Ageing language overdue for a liftata

11th August 1995 at 01:00
Modern-day Italian parents may well discuss the cost of babysitteraggio, while the country's teenagers know that when they buy a T-shirt they should ask for una medium or una large. Their grandmother, if she can afford it, may well decide to be liftata, to hide the wrinkles of old age.

These and thousands of other neologisms are included in the largest and most comprehensive Italian dictionary ever published; five volumes with 1,318 pages at a price of Pounds 600. Treccani, the publisher, is a venerable institution responsible for the most hallowed of Italian encyclopedias.

According to Treccani's directors, Il Vocabolario Della Lingua Italiana marks a turning point for the language. It is a recognition of the fact that Italian is evolving, and must do so in order to continue to be an important language.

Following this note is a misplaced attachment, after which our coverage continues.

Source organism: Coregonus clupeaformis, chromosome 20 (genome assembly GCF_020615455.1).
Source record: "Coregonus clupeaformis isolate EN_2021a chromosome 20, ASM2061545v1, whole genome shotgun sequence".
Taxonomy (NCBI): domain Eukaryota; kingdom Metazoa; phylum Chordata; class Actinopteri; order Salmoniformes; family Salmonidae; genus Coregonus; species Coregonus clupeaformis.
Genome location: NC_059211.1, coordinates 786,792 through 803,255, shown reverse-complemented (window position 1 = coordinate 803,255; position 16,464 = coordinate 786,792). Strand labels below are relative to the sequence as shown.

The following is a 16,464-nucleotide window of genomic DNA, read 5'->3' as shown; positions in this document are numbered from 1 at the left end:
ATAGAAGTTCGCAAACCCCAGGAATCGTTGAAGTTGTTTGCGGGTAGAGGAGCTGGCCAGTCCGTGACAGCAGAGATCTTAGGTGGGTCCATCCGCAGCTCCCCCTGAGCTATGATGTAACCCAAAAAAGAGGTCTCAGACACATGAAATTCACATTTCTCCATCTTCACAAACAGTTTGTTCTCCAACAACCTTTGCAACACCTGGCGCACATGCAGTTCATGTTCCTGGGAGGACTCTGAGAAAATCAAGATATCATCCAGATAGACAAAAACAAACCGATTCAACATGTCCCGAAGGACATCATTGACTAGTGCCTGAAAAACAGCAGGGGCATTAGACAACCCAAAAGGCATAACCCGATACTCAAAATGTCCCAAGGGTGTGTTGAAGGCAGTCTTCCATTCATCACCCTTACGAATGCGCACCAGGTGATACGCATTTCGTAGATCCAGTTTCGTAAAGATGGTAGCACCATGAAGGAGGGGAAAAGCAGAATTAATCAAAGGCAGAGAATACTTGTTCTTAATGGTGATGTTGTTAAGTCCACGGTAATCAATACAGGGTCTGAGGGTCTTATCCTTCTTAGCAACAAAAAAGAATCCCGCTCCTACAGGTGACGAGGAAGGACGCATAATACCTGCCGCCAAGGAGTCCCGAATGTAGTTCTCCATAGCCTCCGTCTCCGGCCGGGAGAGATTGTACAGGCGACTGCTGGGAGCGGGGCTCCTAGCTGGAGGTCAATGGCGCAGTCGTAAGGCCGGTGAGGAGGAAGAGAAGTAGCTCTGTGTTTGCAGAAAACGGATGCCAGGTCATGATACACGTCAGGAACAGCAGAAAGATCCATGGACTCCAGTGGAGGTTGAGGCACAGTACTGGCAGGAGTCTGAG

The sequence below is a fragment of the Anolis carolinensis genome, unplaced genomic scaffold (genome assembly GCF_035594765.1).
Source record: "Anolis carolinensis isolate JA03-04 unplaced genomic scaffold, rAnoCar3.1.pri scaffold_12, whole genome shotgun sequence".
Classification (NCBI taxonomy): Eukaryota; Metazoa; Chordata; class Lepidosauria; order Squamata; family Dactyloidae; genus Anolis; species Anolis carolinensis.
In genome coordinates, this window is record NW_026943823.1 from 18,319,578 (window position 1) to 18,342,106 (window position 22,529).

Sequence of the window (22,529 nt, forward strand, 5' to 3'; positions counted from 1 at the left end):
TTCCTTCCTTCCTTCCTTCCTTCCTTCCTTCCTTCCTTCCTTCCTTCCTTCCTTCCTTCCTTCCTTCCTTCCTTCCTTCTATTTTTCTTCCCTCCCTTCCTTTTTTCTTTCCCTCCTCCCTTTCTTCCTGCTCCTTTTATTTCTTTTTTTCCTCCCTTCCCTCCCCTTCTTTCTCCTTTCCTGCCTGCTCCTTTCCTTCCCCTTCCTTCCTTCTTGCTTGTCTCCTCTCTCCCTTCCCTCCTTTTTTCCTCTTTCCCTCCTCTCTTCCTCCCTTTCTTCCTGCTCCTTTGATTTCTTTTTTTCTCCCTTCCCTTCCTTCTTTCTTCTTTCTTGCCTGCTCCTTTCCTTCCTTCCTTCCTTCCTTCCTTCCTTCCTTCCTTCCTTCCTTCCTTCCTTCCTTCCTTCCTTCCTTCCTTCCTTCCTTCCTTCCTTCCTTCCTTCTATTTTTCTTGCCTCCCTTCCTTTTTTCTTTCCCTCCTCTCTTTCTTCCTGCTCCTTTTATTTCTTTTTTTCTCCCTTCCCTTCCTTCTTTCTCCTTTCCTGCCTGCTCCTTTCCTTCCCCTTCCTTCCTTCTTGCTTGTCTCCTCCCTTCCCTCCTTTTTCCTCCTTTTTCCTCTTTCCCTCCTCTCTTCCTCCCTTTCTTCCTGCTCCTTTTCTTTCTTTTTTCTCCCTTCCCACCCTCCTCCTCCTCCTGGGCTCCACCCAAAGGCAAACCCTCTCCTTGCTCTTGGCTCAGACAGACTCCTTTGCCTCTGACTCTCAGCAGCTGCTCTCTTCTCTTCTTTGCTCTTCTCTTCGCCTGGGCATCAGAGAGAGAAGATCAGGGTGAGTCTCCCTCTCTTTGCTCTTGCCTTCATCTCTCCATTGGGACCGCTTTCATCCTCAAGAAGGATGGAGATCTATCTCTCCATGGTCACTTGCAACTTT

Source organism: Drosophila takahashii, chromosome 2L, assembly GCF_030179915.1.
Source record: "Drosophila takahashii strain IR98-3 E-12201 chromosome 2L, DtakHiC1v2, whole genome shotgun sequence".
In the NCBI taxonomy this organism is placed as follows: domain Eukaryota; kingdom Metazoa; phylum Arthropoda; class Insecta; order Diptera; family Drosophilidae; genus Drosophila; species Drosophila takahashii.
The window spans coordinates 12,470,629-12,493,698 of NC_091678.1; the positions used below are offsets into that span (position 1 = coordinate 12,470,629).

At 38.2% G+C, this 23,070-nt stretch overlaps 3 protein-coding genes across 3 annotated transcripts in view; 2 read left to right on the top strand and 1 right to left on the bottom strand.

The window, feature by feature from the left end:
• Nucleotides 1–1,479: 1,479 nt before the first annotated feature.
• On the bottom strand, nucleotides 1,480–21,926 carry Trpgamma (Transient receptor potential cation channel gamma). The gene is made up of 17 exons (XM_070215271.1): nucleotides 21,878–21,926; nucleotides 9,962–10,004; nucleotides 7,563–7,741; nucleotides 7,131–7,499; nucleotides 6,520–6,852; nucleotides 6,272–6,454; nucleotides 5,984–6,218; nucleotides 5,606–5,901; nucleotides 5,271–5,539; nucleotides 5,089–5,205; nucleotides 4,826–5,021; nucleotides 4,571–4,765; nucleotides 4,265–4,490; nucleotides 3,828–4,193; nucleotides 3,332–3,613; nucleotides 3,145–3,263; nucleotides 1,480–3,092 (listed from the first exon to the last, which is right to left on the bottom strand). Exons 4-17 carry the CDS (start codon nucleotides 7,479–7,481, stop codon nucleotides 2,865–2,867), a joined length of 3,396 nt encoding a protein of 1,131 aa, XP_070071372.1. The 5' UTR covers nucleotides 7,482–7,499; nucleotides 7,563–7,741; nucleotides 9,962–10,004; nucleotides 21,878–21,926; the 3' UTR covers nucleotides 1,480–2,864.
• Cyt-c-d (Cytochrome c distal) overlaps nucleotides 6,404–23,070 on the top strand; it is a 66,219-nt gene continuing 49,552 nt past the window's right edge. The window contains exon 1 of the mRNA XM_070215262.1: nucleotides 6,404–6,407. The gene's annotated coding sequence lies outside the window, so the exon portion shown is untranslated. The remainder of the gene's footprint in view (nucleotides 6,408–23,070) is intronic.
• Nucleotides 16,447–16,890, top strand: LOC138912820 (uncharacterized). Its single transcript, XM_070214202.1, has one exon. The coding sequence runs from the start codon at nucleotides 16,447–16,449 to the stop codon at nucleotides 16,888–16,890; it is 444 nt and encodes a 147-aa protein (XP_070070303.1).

The gap between "proper" and spoken Italian has widened, with the official language gradually losing touch with what is spoken on the streets. "Proper" Italian has changed little from the days of Dante, while the English of Chaucer or Shakespeare is profoundly different from the English of today.

The new words which are consecrated as Italian by Treccani include many of foreign origin, with English being prevalent. But also many regional colloquialisms have been considered which were excluded from dictionaries of the past. One Roman example is malloppo, originally meaning stolen goods but now used in broader senses; another is budellone, derived from budella, entrails, which rather crudely describes a voracious eater.

Thanks to the computer revolution, the new dictionary includes verbs like faxare. And the recent political scandals have given birth to tangente, meaning a pay-off or kick-back on a public contract.

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